It's not all pros, either: Mavic have been supporting amateur events with neutral service for almost as long as they have the professional races. The first sportif support was at the Marmotte in 1977, and since then the yellow fleet have been at countless events across the world. One of the team tells of a boy coming to the Mavic stand at the Roc d'Azur mountain bike event in tears with a broken wheel. A spare wheel was found and he went on to win his category; now, every year, he comes back to the stand with a gift to say thank you.
There’s been plenty of other notable firsts in the company’s history. The 1975 Module E hooked rim was designed to work with the Michelin Elan, the first widely-available high pressure clincher tyre. The tyre itself had a reputation for being unreliable, the tube tending to blow through the sidewall at pressures above 90psi, but the rim design set the standard for most modern road wheels outside of the pro peloton.
The 1984 Tout Mavic groupset as used by Sean Kelly in his Paris-Roubaix win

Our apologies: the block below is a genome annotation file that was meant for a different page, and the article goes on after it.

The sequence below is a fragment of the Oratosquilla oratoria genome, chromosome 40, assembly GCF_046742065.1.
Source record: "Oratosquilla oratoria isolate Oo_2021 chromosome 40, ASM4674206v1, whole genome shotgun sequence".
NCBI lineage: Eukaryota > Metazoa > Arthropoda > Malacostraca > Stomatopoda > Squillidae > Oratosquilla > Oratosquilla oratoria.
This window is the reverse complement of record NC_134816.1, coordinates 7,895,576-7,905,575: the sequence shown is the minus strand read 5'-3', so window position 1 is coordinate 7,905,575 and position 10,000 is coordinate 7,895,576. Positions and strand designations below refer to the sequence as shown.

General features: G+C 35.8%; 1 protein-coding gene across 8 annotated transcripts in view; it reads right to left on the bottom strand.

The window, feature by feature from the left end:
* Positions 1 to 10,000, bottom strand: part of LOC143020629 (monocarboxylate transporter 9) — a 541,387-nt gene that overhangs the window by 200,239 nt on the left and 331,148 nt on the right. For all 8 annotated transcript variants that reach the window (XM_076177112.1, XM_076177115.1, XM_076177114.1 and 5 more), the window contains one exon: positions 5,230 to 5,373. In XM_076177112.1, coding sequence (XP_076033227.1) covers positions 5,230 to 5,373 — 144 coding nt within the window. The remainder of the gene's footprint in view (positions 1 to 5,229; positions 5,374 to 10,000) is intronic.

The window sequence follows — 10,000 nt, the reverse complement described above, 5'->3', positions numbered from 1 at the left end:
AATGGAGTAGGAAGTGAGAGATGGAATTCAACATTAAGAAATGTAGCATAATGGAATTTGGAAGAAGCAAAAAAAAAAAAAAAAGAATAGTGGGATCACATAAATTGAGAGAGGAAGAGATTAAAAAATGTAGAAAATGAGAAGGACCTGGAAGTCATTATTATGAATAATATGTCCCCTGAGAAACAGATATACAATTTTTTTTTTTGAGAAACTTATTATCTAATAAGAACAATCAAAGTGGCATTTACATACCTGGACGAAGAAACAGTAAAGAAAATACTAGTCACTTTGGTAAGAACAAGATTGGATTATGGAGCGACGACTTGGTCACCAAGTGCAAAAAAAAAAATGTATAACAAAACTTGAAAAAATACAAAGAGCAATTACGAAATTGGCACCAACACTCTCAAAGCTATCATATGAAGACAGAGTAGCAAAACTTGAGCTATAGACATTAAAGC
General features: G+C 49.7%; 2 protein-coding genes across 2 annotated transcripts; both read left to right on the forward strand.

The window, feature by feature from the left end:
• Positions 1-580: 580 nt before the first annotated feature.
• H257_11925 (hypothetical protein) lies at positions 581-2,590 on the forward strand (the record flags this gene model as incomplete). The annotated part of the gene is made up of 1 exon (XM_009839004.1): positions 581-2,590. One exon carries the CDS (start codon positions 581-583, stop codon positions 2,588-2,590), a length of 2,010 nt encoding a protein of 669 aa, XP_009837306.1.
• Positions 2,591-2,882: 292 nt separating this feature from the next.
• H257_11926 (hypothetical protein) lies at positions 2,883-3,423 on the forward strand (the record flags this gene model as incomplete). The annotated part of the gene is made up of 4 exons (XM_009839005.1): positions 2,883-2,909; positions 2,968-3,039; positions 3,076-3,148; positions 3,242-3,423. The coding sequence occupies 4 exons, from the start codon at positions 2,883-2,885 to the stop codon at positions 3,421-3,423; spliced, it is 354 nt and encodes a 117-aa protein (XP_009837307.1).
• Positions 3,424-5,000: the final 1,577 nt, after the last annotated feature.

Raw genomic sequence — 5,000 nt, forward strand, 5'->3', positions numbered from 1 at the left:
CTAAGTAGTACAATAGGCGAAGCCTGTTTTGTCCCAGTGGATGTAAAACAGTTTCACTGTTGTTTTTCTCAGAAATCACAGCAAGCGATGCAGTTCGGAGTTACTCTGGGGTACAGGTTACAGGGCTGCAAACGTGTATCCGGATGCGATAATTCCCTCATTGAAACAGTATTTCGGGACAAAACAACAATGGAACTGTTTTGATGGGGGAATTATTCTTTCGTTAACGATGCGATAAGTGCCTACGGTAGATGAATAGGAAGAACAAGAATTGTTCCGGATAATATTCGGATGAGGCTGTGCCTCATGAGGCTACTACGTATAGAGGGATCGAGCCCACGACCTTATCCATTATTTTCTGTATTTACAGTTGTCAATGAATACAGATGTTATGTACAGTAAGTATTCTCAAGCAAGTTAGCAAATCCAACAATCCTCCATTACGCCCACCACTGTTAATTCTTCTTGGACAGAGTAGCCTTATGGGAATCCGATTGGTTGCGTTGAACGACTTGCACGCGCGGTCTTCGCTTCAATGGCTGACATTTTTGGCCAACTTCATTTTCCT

1975 also saw the company start anodising alloy rims, and by the end of the 1970s it had developed a full groupset, the Tout Mavic. Sean Kelly would go on to win the 1984 Paris-Roubaix using the groupset and, of course, the rims.
"In the early 80s Mavic was the rim, the product that everyone wanted," says Kelly.
The Mavic groupset went on to even bigger success in 1989, with Greg Lemond scoring a famous eight second victory over Laurent Fignon in the 1989 Tour using the Tout Mavic system.
Mavic were pioneers of aerodynamics during the 1970s, partnering with the Saint-Cyr engineering school and Gitane-Renault to produce the first aero road bike with modified tube profiles, flattened handlebars, deeper-section CXP25 alloy rims and internally-routed cables. Bernard Hinault went on to win the Tour de France in 1979 using the Gitane-Renault aero bike, and winning four of the five (yes, five!) individual time trials in the race that year.